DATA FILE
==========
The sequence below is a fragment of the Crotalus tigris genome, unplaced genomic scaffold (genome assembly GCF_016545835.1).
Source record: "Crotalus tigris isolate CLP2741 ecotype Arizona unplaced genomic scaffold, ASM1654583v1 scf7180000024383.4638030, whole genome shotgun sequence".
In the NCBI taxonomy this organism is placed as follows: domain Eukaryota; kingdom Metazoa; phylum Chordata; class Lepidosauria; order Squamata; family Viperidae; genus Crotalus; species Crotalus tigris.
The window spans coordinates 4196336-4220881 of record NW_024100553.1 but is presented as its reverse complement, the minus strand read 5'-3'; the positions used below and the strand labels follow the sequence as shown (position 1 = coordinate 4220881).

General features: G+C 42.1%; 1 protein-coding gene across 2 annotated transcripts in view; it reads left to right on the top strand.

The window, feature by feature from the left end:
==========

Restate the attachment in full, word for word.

The sequence below is a fragment of the Crotalus tigris genome, unplaced genomic scaffold (genome assembly GCF_016545835.1).
Source record: "Crotalus tigris isolate CLP2741 ecotype Arizona unplaced genomic scaffold, ASM1654583v1 scf7180000024383.4638030, whole genome shotgun sequence".
In the NCBI taxonomy this organism is placed as follows: domain Eukaryota; kingdom Metazoa; phylum Chordata; class Lepidosauria; order Squamata; family Viperidae; genus Crotalus; species Crotalus tigris.
The window spans coordinates 4196336-4220881 of record NW_024100553.1 but is presented as its reverse complement, the minus strand read 5'-3'; the positions used below and the strand labels follow the sequence as shown (position 1 = coordinate 4220881).

General features: G+C 42.1%; 1 protein-coding gene across 2 annotated transcripts in view; it reads left to right on the top strand.

The window, feature by feature from the left end: